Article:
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Opinion: Did Robin Thicke Play Copycat With “Blurred Lines”?

Brent Faulkner Brent Faulkner
August 26th, 2013 10:30am EDT
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Robin Thicke

If you went all summer without ever becoming acquainted with Robin Thicke’s “Blurred Lines”, well you must be very unfamiliar with pop culture and radio these days. You’re a ‘fossil’ basically, and I mean that in the most respectful yet humorous way.  “Blurred Lines” has been simply inescapable crowning the Billboard Hot 100 for 11 consecutive weeks.  As good as this single was for my homie Robin (his career looked like the bottom was about to completely come out from under it), it also has given him a fair some issues.  The video was much raunchier than the song itself, even if the song wasn’t exactly angelic.  I’m sure many (most) men appreciated the topless models prancing around and would’ve killed to have been in Thicke, Pharrell‘s, or T.I.’s position, but it definitely didn’t please everyone (YouTube amongst ‘em).  Also whenever the word misogynistic enters in, WELL, you try to run from that…avoid it like the plague.

Marvin Gaye

The biggest issues with “Blurred Lines” actually are much less controversial than topless prancing. It is the alleged plagiarism.  It is no secret that there seems to be some relationship of the Marvin Gaye classic “Got To Give It Up” to “Blurred Lines”.  I agree with that much because, well, Thicke himself has always been a proponent of retro and neo-soul styles and “Blurred Lines” is no different.  If you listen to the Pharrell produced production, the groove very much channels the 70s funky-soul sound, specifically that signature percussive element that Gaye’s music sported.  Also the ‘vibe’ and sensibility of “Blurred Lines” matches that of “Got To Give It Up”, which is also a sensually-charged cut by an artist who definitely incited plenty of bedroom talk… you catch my drift.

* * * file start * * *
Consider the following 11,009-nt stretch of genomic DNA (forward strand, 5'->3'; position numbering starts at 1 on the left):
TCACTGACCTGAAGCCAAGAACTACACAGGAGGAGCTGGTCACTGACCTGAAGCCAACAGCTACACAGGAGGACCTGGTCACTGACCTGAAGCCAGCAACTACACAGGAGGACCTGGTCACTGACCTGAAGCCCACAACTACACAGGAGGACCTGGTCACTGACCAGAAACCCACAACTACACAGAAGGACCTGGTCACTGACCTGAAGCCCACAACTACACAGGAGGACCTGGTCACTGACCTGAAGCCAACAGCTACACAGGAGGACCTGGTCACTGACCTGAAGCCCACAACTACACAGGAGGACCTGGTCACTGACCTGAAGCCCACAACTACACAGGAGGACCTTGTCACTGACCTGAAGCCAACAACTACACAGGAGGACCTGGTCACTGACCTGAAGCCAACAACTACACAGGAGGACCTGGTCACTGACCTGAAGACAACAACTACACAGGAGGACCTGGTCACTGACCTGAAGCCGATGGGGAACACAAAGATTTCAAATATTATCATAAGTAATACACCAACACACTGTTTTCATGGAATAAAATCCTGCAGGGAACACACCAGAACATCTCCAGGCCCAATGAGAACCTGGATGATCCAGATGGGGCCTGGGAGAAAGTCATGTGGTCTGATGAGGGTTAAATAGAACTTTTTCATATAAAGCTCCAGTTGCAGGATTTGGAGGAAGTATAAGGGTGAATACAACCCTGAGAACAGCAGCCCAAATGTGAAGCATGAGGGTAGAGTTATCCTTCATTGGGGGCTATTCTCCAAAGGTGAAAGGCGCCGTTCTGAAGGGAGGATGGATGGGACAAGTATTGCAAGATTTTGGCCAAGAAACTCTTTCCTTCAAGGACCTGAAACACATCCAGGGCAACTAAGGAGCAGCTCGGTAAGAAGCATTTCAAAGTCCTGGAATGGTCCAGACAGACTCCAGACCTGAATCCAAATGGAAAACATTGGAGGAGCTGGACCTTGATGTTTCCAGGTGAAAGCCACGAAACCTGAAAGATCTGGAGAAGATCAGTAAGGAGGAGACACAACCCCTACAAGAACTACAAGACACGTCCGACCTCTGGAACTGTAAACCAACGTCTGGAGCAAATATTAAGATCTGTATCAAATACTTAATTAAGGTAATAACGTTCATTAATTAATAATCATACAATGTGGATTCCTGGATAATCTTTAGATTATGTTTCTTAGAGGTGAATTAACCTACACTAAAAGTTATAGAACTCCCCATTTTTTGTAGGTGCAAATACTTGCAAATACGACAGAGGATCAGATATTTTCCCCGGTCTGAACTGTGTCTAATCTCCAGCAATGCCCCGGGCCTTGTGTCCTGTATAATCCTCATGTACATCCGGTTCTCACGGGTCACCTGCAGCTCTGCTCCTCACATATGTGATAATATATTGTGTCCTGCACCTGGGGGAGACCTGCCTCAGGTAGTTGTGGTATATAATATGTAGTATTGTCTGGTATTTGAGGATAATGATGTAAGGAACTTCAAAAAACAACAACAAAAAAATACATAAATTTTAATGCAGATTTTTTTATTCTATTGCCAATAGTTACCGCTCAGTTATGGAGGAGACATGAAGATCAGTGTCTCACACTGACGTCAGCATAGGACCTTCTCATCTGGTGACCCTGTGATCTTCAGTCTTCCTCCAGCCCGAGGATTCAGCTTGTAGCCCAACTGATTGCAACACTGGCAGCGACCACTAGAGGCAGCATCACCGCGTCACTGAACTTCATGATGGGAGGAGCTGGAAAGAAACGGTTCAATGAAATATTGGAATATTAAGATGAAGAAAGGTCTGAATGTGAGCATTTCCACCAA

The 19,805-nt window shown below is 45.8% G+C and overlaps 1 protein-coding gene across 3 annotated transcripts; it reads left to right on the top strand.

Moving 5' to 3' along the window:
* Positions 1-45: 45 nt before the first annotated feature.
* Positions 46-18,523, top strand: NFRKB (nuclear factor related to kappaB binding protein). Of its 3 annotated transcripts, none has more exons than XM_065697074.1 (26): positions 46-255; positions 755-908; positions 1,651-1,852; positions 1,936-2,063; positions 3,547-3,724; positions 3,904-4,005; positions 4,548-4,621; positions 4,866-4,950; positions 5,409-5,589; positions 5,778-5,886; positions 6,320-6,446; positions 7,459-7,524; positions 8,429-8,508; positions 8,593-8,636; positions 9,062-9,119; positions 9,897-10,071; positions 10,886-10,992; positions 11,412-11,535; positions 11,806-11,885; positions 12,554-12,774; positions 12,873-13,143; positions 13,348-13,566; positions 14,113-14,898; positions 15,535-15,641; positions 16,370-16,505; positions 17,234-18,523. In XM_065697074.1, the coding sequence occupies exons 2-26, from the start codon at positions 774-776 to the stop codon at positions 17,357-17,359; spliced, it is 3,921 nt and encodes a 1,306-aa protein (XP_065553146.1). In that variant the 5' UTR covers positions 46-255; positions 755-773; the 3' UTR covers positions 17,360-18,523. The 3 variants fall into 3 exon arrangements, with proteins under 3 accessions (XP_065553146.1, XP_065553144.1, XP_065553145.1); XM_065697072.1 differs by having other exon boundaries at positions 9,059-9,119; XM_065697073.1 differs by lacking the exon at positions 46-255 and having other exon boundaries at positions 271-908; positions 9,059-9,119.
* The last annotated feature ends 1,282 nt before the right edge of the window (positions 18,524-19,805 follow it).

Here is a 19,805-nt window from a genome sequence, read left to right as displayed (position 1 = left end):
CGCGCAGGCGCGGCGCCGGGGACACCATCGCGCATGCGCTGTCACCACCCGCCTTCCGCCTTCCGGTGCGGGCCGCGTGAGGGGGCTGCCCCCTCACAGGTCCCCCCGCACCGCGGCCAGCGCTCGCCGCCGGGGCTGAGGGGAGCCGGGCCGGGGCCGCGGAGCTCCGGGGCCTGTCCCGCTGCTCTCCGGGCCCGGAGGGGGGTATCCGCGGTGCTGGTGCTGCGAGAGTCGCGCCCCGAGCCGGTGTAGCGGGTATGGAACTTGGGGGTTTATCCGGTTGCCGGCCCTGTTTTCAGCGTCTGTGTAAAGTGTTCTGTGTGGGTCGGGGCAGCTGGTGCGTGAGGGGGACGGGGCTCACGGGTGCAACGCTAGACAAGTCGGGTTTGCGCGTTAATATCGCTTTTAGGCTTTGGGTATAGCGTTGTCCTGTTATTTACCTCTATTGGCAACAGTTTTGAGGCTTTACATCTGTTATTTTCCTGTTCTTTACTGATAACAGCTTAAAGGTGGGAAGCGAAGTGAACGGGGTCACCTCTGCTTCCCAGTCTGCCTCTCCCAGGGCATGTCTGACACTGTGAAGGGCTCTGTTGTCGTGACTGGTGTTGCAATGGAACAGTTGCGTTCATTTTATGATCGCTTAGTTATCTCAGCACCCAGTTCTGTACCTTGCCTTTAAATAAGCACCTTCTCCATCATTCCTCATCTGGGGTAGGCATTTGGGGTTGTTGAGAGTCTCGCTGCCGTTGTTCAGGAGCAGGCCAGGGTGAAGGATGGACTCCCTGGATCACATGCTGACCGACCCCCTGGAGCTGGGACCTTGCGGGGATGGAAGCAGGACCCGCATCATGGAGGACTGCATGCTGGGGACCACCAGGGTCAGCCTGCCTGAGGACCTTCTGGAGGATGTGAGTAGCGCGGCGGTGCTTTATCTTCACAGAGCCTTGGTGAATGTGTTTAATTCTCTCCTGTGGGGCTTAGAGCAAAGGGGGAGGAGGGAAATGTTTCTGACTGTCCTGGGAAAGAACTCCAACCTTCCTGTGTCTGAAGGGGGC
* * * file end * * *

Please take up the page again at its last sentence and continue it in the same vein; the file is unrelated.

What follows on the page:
With those similarities out of the way, what about the differences? Are there any? Plenty.  I do believe that Thicke and company were greatly inspired by the Marvin Gaye ‘model’, but I don’t believe that “Blurred Lines” is a direct copycat.  Thicke did offer the Gaye family a settlement, which they refused.  I would’ve taken the settlement because I don’t believe the family has enough ‘meat’ within their case to win more money. Allow me to rely on my gifted ears and my masters degree in music theory/composition (I’mma about to go ‘smart’, not ‘stupid’ here!)

“Blurred Lines” is centered in the key of G major, and revolves around a hella' simple harmonic progression, involving the tonic chord (G) and the dominant chord (D and D7) for you theory heads (there is also the descending bass line with a few accentuating chords if you wanna get technical). Gaye’s song is also pretty simplistic structurally as well, but has a bit more complexity.  Established in the key of A, “Got To Give It Up” incorporates tonic (A), subdominant (D7), and dominant/dominant-seventh chords (E and E7).  Musically, there is also more play on the lowered 7th scale degree (indigenous to the blues/jazz) as well as more colorful ornamental ideas, etc.  These differences alone make this a difficult case for the Gaye family. If you get technical/academic about it, the musicologists and theorists like myself will always side with “Blurred Lines”, no matter if they have other reservations with the song.

Advantage Thicke with no disrespect to one of my favorites, the legendary, sensual, socially conscious Marvin Gaye.

Photo Credits: WENN, Sony BMG


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